This might be a more useful demonstration:
<a href="<?php echo esc_url( $url ); ?>>I'm printing a URL to the frontend</a>
$url = sanitize_url( $_GET['user_inputted_data'] ); update_post_meta( $post_id, 'that_url', $url );
esc_url is an escaping function,
sanitize_url is a sanitising function.
- Sanitising functions clean incoming data, e.g. removing letters from phone numbers, stripping trailing space etc. This is the soap that cleans your data on the way into your site. Always sanitise user inputs and data from 3rd party/external sources such as forms and file imports.
- Escaping functions escape data on output. Why trust that the variable contains a URL when you can force it to be a URL and guarantee it.
esc_urlhere makes everything into a URL, even if it is not. There’s no sneaking in a script tag or other malicious HTML. Escaping functions are like cookie cutters, they enforce and guarantee their output will fit a particular shape or constraint. E.g.
esc_htmlalways returns plaintext, even if you pass it HTML it will escape the
>so they’re human readable plaintext.
You would never sanitise on output, just as you would never escape on input.
Now it seems that esc_url_raw under the hood executes sanitize_url which in turn under the hood executes esc_url, in the end applying the clean_url_filter via the db context.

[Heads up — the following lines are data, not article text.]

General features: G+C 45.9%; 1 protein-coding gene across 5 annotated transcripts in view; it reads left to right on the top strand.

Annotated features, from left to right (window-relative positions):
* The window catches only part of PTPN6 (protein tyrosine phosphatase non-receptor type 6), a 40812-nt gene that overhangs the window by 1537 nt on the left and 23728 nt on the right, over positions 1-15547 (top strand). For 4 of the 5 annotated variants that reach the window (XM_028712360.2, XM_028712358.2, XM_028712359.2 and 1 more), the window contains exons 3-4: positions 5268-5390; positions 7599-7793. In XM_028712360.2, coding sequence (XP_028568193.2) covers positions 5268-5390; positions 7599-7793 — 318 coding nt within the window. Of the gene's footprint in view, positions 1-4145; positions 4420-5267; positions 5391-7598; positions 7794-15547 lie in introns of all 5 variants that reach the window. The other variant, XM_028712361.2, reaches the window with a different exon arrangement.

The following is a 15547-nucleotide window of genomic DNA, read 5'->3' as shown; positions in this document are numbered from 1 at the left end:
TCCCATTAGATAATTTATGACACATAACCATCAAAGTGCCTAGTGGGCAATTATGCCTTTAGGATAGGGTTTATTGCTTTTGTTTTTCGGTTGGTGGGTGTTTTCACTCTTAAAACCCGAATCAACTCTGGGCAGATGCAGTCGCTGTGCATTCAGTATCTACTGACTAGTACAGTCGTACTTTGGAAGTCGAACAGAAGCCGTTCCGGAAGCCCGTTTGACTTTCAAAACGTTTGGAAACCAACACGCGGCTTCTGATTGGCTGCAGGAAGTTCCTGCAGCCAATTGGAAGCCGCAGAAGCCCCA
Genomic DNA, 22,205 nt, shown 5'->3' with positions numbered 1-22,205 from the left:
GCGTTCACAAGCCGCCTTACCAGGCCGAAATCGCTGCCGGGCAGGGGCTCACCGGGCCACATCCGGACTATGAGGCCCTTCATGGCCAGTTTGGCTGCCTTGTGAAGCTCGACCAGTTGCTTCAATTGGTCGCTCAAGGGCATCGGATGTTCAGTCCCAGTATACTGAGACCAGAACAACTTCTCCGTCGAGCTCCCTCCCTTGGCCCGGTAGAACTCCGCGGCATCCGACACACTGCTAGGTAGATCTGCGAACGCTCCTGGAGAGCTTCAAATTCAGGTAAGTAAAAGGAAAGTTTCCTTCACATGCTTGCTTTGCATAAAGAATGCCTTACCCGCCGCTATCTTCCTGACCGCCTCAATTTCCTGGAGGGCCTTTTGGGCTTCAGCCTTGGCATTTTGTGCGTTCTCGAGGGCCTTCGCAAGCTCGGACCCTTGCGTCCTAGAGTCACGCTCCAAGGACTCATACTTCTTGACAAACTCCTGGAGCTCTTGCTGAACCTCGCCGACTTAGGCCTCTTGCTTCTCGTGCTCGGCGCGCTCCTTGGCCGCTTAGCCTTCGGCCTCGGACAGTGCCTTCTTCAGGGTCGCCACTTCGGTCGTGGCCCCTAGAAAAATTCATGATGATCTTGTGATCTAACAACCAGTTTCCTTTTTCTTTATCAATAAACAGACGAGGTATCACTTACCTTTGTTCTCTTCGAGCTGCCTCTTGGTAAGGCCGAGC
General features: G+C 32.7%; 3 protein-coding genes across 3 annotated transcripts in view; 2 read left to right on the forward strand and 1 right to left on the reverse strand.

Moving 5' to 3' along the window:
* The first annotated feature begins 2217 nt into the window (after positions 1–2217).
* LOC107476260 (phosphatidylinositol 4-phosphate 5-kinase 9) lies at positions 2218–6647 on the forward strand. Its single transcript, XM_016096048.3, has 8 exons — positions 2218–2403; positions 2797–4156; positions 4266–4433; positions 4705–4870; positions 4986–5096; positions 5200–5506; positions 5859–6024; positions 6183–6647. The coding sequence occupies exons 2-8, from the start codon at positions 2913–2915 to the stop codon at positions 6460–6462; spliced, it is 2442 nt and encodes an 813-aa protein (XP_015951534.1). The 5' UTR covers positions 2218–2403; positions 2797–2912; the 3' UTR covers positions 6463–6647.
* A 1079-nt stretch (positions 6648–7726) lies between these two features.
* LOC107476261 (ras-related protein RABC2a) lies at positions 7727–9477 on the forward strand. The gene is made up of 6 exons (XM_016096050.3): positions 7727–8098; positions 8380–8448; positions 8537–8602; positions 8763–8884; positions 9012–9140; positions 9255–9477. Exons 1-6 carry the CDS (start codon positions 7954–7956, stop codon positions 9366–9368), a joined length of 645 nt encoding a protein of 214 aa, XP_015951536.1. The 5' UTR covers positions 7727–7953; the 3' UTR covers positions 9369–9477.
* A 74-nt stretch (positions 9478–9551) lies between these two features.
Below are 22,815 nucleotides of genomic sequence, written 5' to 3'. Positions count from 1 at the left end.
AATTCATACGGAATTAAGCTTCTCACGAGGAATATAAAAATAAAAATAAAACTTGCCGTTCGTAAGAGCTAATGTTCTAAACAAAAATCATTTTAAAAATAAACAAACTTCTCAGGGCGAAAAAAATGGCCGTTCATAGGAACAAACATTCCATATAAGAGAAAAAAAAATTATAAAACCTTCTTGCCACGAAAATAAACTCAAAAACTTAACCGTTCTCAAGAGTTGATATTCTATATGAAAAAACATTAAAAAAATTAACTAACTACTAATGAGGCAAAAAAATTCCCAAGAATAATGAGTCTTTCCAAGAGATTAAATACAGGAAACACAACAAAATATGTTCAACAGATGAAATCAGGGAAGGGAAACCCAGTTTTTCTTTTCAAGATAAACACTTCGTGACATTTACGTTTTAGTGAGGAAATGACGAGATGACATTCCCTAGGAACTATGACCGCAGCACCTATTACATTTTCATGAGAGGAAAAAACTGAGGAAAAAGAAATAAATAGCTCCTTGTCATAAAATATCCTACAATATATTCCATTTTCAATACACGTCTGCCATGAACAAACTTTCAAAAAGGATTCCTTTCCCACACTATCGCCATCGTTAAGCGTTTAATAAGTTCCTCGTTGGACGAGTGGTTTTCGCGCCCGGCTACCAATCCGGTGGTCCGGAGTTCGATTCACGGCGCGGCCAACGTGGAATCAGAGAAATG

Indeed if you look at
esc_html they both do the same thing, but that doesn’t mean they’re interchangeable. For one they have their own filters, so they might not be the same. It’s also self-documenting. It’s also a reminder that sometimes you should use other functions for attributes when you know more about their data type, e.g.
esc_url for URLs,
intval for integers, etc.
But what about
esc_url_raw? Do not use this to escape output. It’s stated quite clearly on the official WP developer docs sites entry for this function. If you are trying to echo/print a URL in HTML, use
In 99% of situations you will never need to use this, and on the frontend when outputting URLs it should never be used.
The primary reason you would want to use this is for database queries according to the official documentation:
The esc_url_raw() function is similar to esc_url() (and actually uses it), but unlike esc_url() it does not replace entities for display. The resulting URL is safe to use in database queries, redirects and HTTP requests.
This function is not safe to use for displaying the URL, use esc_url() instead.
Lets run through your examples:
HTTP redirect, executed in PHP
esc_url_raw as the docs suggest.
page load, triggered via via js via window.location = <escaped_link_if_clicked>
While you should
window.location = <?php echo wp_json_encode( esc_url( $url ) ); ?>
Valid URLs can contain quotes,
anchor tag link whose href value holds the escaped URL.